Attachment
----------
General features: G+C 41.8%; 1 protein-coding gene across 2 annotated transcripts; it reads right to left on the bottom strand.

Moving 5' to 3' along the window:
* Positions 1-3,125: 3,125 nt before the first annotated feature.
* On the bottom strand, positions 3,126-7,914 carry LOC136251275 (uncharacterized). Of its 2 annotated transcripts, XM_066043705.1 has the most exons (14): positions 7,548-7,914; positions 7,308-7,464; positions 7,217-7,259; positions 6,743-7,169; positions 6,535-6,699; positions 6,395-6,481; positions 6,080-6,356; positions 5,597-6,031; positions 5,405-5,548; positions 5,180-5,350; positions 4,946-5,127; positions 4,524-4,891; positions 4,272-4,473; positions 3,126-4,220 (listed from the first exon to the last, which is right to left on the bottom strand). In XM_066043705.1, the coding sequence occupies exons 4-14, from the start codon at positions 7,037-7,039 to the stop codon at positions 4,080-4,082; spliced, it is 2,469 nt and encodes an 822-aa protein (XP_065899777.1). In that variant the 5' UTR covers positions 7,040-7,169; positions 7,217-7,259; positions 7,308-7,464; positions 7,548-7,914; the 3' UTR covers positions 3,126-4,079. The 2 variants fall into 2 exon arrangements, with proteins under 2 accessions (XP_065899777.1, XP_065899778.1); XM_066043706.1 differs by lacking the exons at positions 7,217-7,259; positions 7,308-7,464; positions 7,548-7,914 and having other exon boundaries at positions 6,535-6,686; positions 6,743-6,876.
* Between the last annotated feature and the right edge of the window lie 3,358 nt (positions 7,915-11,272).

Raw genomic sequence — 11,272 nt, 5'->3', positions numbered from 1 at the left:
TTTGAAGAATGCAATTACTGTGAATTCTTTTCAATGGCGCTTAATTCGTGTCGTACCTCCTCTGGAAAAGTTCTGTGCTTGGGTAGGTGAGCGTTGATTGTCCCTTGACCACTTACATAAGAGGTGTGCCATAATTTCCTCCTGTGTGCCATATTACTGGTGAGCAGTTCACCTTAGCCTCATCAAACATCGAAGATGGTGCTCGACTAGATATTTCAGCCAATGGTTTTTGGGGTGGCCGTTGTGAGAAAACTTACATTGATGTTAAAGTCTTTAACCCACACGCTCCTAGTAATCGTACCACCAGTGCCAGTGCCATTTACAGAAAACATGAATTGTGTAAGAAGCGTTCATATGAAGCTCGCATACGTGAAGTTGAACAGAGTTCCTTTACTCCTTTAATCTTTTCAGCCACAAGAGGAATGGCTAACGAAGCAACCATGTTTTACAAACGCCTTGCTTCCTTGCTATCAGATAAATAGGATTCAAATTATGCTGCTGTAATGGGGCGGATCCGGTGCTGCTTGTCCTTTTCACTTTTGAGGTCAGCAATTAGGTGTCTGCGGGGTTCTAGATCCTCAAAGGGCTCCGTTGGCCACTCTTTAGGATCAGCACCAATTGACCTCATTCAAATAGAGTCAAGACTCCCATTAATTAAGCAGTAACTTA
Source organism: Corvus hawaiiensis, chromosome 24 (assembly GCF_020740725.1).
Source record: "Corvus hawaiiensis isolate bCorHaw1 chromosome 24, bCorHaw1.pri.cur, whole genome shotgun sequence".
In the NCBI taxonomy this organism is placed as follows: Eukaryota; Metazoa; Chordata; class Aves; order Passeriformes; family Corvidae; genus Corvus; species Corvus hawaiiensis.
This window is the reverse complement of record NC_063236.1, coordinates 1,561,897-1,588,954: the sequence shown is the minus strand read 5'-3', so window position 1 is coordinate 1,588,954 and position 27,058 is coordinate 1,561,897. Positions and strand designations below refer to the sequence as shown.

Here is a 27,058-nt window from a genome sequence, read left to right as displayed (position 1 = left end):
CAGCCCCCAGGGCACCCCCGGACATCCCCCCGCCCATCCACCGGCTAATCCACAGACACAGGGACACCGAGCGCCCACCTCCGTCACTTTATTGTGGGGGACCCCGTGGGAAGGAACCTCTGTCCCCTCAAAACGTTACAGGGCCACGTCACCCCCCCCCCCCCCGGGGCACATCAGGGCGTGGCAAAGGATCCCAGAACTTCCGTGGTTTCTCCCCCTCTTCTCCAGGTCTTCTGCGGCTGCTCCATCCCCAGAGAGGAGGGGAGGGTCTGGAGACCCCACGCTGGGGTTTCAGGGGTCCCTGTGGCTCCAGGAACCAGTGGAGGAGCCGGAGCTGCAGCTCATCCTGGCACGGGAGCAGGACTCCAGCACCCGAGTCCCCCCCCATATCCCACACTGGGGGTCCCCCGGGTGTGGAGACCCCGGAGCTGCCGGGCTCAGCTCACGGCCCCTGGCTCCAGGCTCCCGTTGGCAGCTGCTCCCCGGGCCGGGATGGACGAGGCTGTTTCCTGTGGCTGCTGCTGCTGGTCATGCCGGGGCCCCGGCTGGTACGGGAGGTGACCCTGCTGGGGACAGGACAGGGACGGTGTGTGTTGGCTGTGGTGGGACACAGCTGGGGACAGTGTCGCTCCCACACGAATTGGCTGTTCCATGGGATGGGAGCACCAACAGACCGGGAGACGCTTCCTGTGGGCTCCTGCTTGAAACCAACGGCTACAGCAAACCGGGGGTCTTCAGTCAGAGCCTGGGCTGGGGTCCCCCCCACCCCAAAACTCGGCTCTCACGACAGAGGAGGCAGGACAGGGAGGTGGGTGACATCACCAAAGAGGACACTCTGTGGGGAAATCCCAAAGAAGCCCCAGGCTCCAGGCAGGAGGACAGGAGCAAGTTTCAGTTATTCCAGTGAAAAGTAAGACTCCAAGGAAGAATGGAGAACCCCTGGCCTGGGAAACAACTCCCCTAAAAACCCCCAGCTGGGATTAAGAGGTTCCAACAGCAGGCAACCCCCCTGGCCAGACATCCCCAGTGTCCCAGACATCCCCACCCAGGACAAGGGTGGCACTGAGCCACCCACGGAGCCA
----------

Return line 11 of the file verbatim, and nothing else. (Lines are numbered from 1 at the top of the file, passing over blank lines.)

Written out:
This window is the reverse complement of record NC_063236.1, coordinates 1,561,897-1,588,954: the sequence shown is the minus strand read 5'-3', so window position 1 is coordinate 1,588,954 and position 27,058 is coordinate 1,561,897. Positions and strand designations below refer to the sequence as shown.